Photo: The Sydney Morning Herald
Gina Rinehart, Australia’s richest person, is back in the news for doubling her personal fortune to more than $20 billion last week — a move that brings her closer to becoming the world’s wealthiest woman.But Rinehart, who hates the attention her fast-growing wealth has garnered, isn’t your usual, polished billionaire (a title she has only held for six years).
She’s a mining heiress from deep in Australia’s outback, and many of her economic views are as far removed from the rest of the country as she is.
Rinehart recently penned a piece for the Australian Resources and Investment Magazine, where she touches on her curious plan to split the nation right through its red centre — apparently to shield the economy from downturns in Europe and the U.S.
Under the proposal, which Rinehart is pushing through her lobby group, Australians for Northern Development and Economic Vision, a miner-friendly economic zone would be established in Australia’s northern resources states, where taxes would be slashed alongside legal barriers to bringing in cheap foreign workers.
The rest of the economy would operate in a more tightly regulated southern zone.
It echoes the secessionist policies of Rinehart’s late father, Lang Hancock, who mounted an unsuccessful campaign to separate the resource-rich state of Western Australia from the rest the country in 1970s, in order to protect the booming local economy. (The widely unpopular movement died a couple of years later, but there are still WA secessionists in ANDEV’s ranks.)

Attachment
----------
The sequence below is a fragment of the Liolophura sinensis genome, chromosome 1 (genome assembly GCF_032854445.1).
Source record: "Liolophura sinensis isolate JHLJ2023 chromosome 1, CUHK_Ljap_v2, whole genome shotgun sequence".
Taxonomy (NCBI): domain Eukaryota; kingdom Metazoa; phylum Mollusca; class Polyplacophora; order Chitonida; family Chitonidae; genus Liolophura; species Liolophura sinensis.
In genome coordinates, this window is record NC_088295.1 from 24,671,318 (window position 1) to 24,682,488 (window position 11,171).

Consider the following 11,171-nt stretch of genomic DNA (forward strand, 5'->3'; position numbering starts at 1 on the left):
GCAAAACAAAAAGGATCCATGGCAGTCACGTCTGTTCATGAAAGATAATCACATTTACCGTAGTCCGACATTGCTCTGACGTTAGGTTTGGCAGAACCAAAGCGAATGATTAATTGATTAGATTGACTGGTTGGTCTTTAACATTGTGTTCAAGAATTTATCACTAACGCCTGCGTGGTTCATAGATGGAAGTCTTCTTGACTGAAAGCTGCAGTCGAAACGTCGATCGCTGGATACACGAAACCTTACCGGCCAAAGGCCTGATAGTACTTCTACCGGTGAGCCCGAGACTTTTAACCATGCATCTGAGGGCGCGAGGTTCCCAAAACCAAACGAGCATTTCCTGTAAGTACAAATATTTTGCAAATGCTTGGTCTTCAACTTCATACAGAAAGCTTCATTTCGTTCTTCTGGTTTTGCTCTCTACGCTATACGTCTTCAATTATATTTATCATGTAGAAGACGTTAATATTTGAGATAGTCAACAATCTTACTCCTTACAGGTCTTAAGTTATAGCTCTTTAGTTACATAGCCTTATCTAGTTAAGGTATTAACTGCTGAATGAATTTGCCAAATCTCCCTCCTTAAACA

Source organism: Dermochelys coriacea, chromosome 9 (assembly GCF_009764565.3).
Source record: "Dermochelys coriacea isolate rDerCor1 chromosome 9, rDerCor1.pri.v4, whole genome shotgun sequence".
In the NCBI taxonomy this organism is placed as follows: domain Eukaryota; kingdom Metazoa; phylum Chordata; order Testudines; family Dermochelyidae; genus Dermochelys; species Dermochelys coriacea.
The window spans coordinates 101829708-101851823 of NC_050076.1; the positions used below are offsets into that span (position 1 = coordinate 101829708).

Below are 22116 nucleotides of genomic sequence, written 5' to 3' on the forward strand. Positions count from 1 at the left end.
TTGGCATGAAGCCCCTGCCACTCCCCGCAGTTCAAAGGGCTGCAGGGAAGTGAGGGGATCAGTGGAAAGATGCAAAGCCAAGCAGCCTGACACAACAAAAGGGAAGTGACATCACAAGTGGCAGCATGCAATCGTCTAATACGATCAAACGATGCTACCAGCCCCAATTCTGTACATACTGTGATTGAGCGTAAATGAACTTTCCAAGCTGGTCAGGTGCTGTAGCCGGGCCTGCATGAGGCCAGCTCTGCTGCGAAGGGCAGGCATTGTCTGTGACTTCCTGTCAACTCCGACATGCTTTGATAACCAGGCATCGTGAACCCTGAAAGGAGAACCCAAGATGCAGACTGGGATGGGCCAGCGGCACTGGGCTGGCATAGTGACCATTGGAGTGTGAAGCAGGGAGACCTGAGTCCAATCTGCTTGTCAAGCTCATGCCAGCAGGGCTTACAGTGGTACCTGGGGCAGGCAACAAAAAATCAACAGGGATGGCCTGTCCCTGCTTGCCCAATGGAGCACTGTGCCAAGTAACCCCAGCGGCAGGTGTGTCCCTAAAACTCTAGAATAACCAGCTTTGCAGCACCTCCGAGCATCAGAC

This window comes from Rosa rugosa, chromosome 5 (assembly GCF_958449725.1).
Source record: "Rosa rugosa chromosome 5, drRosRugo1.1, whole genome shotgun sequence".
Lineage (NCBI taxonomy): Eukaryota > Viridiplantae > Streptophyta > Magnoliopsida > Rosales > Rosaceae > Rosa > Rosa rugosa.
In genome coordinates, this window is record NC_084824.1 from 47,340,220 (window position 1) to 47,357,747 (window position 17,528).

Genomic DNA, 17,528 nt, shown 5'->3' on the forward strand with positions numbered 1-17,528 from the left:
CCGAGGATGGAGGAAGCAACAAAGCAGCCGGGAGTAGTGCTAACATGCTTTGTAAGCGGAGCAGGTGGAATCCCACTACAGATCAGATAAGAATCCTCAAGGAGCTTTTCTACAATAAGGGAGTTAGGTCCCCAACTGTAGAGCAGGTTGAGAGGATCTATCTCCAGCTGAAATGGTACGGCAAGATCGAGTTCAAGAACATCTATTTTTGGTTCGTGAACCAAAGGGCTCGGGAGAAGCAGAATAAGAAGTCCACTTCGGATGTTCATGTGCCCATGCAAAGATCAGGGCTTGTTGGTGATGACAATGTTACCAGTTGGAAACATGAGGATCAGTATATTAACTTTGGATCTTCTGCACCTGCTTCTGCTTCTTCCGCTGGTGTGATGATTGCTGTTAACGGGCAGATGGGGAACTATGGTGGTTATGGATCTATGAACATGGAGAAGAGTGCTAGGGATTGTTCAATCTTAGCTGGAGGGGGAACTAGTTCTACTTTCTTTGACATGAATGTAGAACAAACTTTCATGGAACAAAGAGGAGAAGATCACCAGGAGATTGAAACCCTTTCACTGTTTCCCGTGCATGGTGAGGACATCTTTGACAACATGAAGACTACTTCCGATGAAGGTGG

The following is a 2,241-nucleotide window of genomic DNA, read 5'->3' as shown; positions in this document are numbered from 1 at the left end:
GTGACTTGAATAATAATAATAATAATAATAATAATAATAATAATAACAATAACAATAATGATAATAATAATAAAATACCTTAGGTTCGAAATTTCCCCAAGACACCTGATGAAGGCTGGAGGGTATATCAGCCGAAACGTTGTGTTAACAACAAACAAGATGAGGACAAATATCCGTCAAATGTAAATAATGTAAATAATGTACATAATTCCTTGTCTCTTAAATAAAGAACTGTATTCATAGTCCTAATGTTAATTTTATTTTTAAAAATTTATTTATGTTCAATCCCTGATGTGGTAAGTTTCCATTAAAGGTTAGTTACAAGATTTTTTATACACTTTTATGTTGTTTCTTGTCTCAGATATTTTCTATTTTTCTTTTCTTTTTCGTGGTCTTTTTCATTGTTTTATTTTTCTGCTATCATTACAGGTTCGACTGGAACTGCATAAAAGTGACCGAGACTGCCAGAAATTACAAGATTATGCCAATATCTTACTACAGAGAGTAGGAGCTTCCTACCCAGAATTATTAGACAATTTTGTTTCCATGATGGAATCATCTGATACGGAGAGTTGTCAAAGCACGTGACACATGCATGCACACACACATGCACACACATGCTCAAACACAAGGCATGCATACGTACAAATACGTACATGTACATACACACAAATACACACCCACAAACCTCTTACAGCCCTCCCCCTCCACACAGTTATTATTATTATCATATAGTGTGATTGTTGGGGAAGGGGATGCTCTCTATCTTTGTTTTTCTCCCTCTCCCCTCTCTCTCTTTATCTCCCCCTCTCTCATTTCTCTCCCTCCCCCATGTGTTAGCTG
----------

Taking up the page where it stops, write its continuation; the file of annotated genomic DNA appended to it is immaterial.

Rinehart’s column also argues that new national taxes on greenhouse gas emissions and bumper mining profits should be rolled back to make Australia more attractive to foreign investors.
“Now, as a recession approaches, is not the time to burden Australia with a carbon tax and Mineral Resource Rent Tax,” she writes, in keeping with ANDEV’s climate-sceptic stance.
You can bet Rinehart will be supporting the mission with her enormous fortune, and her sizable stakes in two of Australia’s biggest media companies: Fairfax, a major newspaper publisher, and 10 Network, a national broadcaster.
And as Rinehart’s wealth grows, Australia’s politicians are bound to take more notice.
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